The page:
I bleed, part 1
That’s one of the signs that young activists held up during a powerful demonstration during the morning plenary session. The protest, directed at the South African government, involved singing, signs and a strong call for South Africa to provide condoms and sanitary napkins in all of its schools. That such an actionable demand is being made in 2016 is a reminder of both the work that remains, and the impact of simple things that can be solved quickly if people in power heed the voices of young activists.
I rise, part 1
AVAC’s own Micheal Ighodaro was among the plenary speakers on the stage when the action took place and the only speaker to express solidarity—rising with the protesters and holding a sign over his head. The reward for this action? An IAC employee raced over to ask him if he could hurry the protest along. Micheal, up on his feet with the other young people, did not comply.
I bleed, part 2
“The people who talk about leaving no one behind ask people like me to be polite, to stay calm, to grieve quietly, while my brothers and sisters are dying or imprisoned. Our bodies are seen as an abomination or deserving of HIV—and you still want to know the source of my rage. I cannot decorate this pain for you, I cannot make a beautiful homage, and I cannot invoke hope and prayers. I cannot smile. I need to see action now, today…
” Micheal Ighodaro, Plenary Speech, July 20, International AIDS Conference 2016
These words need no additional explanation. We have posted the complete text of Micheal’s speech here
and we urge those who weren’t there in person to watch the webcast when it becomes available.
Later in the day, Micheal and Nigerian comrades held a unique session in the Global Village that combined dance and discussion to promote the right of African gay men, other men who have sex with men and transwomen to access PrEP. The session opened with a video memorial to the 49 people killed in the mass shooting at Pulse, an LGBT nightclub in Orlando, Florida. The Global Village truly lived up to its name as LGBT people and their allies from every corner of the world shared in a moment of mourning for this loss.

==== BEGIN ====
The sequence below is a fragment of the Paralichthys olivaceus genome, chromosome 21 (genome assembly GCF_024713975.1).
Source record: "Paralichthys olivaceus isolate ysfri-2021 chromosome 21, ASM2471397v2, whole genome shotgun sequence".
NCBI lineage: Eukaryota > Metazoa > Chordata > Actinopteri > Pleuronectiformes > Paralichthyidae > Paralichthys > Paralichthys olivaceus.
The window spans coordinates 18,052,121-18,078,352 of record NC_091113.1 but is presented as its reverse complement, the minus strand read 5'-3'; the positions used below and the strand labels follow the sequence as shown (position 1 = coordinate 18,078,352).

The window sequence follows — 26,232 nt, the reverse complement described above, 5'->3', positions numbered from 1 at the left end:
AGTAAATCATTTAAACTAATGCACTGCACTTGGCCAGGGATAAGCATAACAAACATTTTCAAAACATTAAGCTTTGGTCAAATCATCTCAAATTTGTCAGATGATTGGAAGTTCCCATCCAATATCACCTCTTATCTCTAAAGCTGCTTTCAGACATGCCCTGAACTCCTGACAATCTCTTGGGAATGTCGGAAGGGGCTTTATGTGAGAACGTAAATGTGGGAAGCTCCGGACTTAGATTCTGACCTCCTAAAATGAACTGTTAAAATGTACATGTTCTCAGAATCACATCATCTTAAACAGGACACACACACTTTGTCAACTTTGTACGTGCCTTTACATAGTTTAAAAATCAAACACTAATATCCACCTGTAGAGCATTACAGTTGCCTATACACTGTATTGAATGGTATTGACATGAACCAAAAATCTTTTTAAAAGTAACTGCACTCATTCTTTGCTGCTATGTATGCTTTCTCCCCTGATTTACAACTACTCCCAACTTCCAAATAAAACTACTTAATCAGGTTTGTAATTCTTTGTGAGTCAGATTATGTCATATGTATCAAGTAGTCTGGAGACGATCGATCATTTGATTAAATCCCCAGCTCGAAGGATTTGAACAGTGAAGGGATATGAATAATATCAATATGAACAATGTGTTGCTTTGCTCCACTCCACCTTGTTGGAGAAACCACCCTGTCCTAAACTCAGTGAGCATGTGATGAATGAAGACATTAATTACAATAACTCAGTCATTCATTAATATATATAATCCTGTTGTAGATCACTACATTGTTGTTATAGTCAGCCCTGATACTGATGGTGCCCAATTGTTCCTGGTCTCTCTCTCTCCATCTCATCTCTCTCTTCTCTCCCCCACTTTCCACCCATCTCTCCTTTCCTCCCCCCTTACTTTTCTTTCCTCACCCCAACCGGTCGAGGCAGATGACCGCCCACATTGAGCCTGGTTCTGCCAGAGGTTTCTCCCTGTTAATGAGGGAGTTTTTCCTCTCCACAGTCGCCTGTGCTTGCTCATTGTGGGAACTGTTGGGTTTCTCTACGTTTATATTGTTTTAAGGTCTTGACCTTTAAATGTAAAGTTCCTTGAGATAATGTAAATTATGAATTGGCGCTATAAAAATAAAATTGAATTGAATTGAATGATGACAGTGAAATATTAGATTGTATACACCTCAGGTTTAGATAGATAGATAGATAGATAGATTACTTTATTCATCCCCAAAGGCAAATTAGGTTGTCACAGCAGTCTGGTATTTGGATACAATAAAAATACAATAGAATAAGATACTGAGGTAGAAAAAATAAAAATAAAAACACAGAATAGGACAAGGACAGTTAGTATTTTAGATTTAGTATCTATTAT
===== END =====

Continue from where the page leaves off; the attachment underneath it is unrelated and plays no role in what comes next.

I rise, part 2
Micheal’s plenary drew a standing ovation. We were proud to be there.
Prevention advocacy was also on the rise in amazing sessions across the conference today including a session on women’s prevention, moderated by AVAC’s Manju Chatani-Gada. Courageous women raised their voices to share their experiences using the dapivirine vaginal ring in the ASPIRE study in South Africa, using PrEP as part of the SAPPH-IRe demo study in Zimbabwe and using PrEP outside research settings in South Africa. They also answered questions about accessing it through the private sector. Women-controlled prevention is too good and important not to share in detail.
“I miss my ring,” Thobile—one of the participants from the ASPIRE study—said emphatically when asked if she would be joining the open-label study (HOPE) that has just begun inviting back participants from the study. She went on to say she did not feel it when she was having sex, and said she felt good wearing it. Mrs. Shabalala talked about her husband's support and his involvement in her decision to join and stay in the trial. He waved at us from the audience and invited questions.
Bathabile, a sex worker, who had been part of the SAPPH-Ire demo study, said many sex workers did not take up PrEP initially “because they did not really understand what it was all about. The informed consent form was confusing and I had to ask people to translate it for me. But then I got it.” She talked about the stigma sex workers experience, and her initial distrust of the intent of the study. But she wanted to try it, she said, and has benefited from ongoing support.